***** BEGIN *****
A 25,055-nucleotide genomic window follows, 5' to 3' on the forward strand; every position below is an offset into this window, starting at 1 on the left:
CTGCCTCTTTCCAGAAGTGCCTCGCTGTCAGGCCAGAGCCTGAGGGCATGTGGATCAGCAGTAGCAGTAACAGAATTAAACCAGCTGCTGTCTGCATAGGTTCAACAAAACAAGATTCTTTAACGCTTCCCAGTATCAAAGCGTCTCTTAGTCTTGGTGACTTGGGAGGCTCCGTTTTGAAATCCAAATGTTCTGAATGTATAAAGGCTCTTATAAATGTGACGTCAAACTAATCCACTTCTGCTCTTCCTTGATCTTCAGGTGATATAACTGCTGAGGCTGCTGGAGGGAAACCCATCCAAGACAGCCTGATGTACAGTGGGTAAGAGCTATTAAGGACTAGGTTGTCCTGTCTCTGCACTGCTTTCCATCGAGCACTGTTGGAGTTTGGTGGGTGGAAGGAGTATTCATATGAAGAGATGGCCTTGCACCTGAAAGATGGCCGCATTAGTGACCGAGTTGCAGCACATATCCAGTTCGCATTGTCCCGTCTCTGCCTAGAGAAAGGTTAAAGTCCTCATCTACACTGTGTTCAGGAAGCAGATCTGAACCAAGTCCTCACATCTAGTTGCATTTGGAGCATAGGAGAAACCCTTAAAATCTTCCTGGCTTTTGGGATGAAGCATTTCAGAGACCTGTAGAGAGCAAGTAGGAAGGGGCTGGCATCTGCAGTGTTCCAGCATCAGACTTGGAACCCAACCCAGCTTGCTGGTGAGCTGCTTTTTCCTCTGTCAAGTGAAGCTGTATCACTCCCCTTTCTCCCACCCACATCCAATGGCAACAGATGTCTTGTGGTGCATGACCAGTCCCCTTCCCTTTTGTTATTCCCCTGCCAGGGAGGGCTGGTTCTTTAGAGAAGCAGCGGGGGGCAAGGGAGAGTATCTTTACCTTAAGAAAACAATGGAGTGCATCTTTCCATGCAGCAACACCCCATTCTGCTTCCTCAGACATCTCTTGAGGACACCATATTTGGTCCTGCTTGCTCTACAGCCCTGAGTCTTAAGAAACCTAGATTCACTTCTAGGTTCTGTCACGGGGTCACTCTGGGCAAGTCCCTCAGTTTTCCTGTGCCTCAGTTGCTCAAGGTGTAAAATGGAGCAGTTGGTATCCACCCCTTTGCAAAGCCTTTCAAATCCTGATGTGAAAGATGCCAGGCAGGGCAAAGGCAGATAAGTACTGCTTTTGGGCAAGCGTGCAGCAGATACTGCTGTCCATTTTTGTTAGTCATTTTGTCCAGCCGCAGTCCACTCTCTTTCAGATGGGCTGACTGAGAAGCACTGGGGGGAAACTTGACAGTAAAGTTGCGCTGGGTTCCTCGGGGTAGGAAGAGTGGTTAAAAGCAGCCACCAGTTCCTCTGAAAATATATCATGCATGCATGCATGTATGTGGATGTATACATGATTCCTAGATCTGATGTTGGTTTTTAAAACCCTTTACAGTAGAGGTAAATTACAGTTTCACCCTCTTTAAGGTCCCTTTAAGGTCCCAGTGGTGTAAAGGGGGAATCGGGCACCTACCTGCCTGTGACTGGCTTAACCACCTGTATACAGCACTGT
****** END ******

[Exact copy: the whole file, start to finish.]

A 25,055-nucleotide genomic window follows, 5' to 3' on the forward strand; every position below is an offset into this window, starting at 1 on the left:
CTGCCTCTTTCCAGAAGTGCCTCGCTGTCAGGCCAGAGCCTGAGGGCATGTGGATCAGCAGTAGCAGTAACAGAATTAAACCAGCTGCTGTCTGCATAGGTTCAACAAAACAAGATTCTTTAACGCTTCCCAGTATCAAAGCGTCTCTTAGTCTTGGTGACTTGGGAGGCTCCGTTTTGAAATCCAAATGTTCTGAATGTATAAAGGCTCTTATAAATGTGACGTCAAACTAATCCACTTCTGCTCTTCCTTGATCTTCAGGTGATATAACTGCTGAGGCTGCTGGAGGGAAACCCATCCAAGACAGCCTGATGTACAGTGGGTAAGAGCTATTAAGGACTAGGTTGTCCTGTCTCTGCACTGCTTTCCATCGAGCACTGTTGGAGTTTGGTGGGTGGAAGGAGTATTCATATGAAGAGATGGCCTTGCACCTGAAAGATGGCCGCATTAGTGACCGAGTTGCAGCACATATCCAGTTCGCATTGTCCCGTCTCTGCCTAGAGAAAGGTTAAAGTCCTCATCTACACTGTGTTCAGGAAGCAGATCTGAACCAAGTCCTCACATCTAGTTGCATTTGGAGCATAGGAGAAACCCTTAAAATCTTCCTGGCTTTTGGGATGAAGCATTTCAGAGACCTGTAGAGAGCAAGTAGGAAGGGGCTGGCATCTGCAGTGTTCCAGCATCAGACTTGGAACCCAACCCAGCTTGCTGGTGAGCTGCTTTTTCCTCTGTCAAGTGAAGCTGTATCACTCCCCTTTCTCCCACCCACATCCAATGGCAACAGATGTCTTGTGGTGCATGACCAGTCCCCTTCCCTTTTGTTATTCCCCTGCCAGGGAGGGCTGGTTCTTTAGAGAAGCAGCGGGGGGCAAGGGAGAGTATCTTTACCTTAAGAAAACAATGGAGTGCATCTTTCCATGCAGCAACACCCCATTCTGCTTCCTCAGACATCTCTTGAGGACACCATATTTGGTCCTGCTTGCTCTACAGCCCTGAGTCTTAAGAAACCTAGATTCACTTCTAGGTTCTGTCACGGGGTCACTCTGGGCAAGTCCCTCAGTTTTCCTGTGCCTCAGTTGCTCAAGGTGTAAAATGGAGCAGTTGGTATCCACCCCTTTGCAAAGCCTTTCAAATCCTGATGTGAAAGATGCCAGGCAGGGCAAAGGCAGATAAGTACTGCTTTTGGGCAAGCGTGCAGCAGATACTGCTGTCCATTTTTGTTAGTCATTTTGTCCAGCCGCAGTCCACTCTCTTTCAGATGGGCTGACTGAGAAGCACTGGGGGGAAACTTGACAGTAAAGTTGCGCTGGGTTCCTCGGGGTAGGAAGAGTGGTTAAAAGCAGCCACCAGTTCCTCTGAAAATATATCATGCATGCATGCATGTATGTGGATGTATACATGATTCCTAGATCTGATGTTGGTTTTTAAAACCCTTTACAGTAGAGGTAAATTACAGTTTCACCCTCTTTAAGGTCCCTTTAAGGTCCCAGTGGTGTAAAGGGGGAATCGGGCACCTACCTGCCTGTGACTGGCTTAACCACCTGTATACAGCACTGT